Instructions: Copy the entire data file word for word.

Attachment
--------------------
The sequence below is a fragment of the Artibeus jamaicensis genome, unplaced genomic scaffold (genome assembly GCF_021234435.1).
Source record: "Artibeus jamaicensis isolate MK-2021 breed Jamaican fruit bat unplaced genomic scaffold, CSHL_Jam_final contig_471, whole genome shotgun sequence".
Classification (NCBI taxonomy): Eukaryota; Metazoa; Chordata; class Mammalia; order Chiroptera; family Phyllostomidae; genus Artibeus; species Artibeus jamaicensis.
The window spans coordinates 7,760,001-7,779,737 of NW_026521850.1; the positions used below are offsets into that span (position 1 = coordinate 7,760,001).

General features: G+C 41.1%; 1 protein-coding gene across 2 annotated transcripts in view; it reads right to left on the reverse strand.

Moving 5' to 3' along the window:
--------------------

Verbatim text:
The sequence below is a fragment of the Artibeus jamaicensis genome, unplaced genomic scaffold (genome assembly GCF_021234435.1).
Source record: "Artibeus jamaicensis isolate MK-2021 breed Jamaican fruit bat unplaced genomic scaffold, CSHL_Jam_final contig_471, whole genome shotgun sequence".
Classification (NCBI taxonomy): Eukaryota; Metazoa; Chordata; class Mammalia; order Chiroptera; family Phyllostomidae; genus Artibeus; species Artibeus jamaicensis.
The window spans coordinates 7,760,001-7,779,737 of NW_026521850.1; the positions used below are offsets into that span (position 1 = coordinate 7,760,001).

General features: G+C 41.1%; 1 protein-coding gene across 2 annotated transcripts in view; it reads right to left on the reverse strand.

Moving 5' to 3' along the window: